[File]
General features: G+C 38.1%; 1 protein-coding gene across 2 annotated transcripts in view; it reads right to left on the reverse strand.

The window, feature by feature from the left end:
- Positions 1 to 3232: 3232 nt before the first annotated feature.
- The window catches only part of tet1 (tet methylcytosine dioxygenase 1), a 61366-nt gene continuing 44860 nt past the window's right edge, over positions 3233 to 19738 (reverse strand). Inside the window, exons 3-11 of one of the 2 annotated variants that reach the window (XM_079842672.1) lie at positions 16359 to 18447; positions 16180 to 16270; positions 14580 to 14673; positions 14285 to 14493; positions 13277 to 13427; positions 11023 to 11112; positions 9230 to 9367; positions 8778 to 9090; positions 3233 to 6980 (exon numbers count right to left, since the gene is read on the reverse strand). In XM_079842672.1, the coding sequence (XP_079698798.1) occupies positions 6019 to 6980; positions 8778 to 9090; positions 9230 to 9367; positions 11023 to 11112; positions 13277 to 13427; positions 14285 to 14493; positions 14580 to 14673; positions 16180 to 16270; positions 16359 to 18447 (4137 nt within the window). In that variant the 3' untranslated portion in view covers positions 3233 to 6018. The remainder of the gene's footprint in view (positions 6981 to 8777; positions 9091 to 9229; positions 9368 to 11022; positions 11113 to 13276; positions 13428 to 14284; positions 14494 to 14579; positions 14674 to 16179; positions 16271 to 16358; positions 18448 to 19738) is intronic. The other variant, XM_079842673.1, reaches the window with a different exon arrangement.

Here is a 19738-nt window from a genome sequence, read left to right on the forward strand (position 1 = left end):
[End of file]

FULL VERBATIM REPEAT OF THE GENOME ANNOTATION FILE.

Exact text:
General features: G+C 38.1%; 1 protein-coding gene across 2 annotated transcripts in view; it reads right to left on the reverse strand.

The window, feature by feature from the left end:
- Positions 1 to 3232: 3232 nt before the first annotated feature.
- The window catches only part of tet1 (tet methylcytosine dioxygenase 1), a 61366-nt gene continuing 44860 nt past the window's right edge, over positions 3233 to 19738 (reverse strand). Inside the window, exons 3-11 of one of the 2 annotated variants that reach the window (XM_079842672.1) lie at positions 16359 to 18447; positions 16180 to 16270; positions 14580 to 14673; positions 14285 to 14493; positions 13277 to 13427; positions 11023 to 11112; positions 9230 to 9367; positions 8778 to 9090; positions 3233 to 6980 (exon numbers count right to left, since the gene is read on the reverse strand). In XM_079842672.1, the coding sequence (XP_079698798.1) occupies positions 6019 to 6980; positions 8778 to 9090; positions 9230 to 9367; positions 11023 to 11112; positions 13277 to 13427; positions 14285 to 14493; positions 14580 to 14673; positions 16180 to 16270; positions 16359 to 18447 (4137 nt within the window). In that variant the 3' untranslated portion in view covers positions 3233 to 6018. The remainder of the gene's footprint in view (positions 6981 to 8777; positions 9091 to 9229; positions 9368 to 11022; positions 11113 to 13276; positions 13428 to 14284; positions 14494 to 14579; positions 14674 to 16179; positions 16271 to 16358; positions 18448 to 19738) is intronic. The other variant, XM_079842673.1, reaches the window with a different exon arrangement.

Here is a 19738-nt window from a genome sequence, read left to right on the forward strand (position 1 = left end):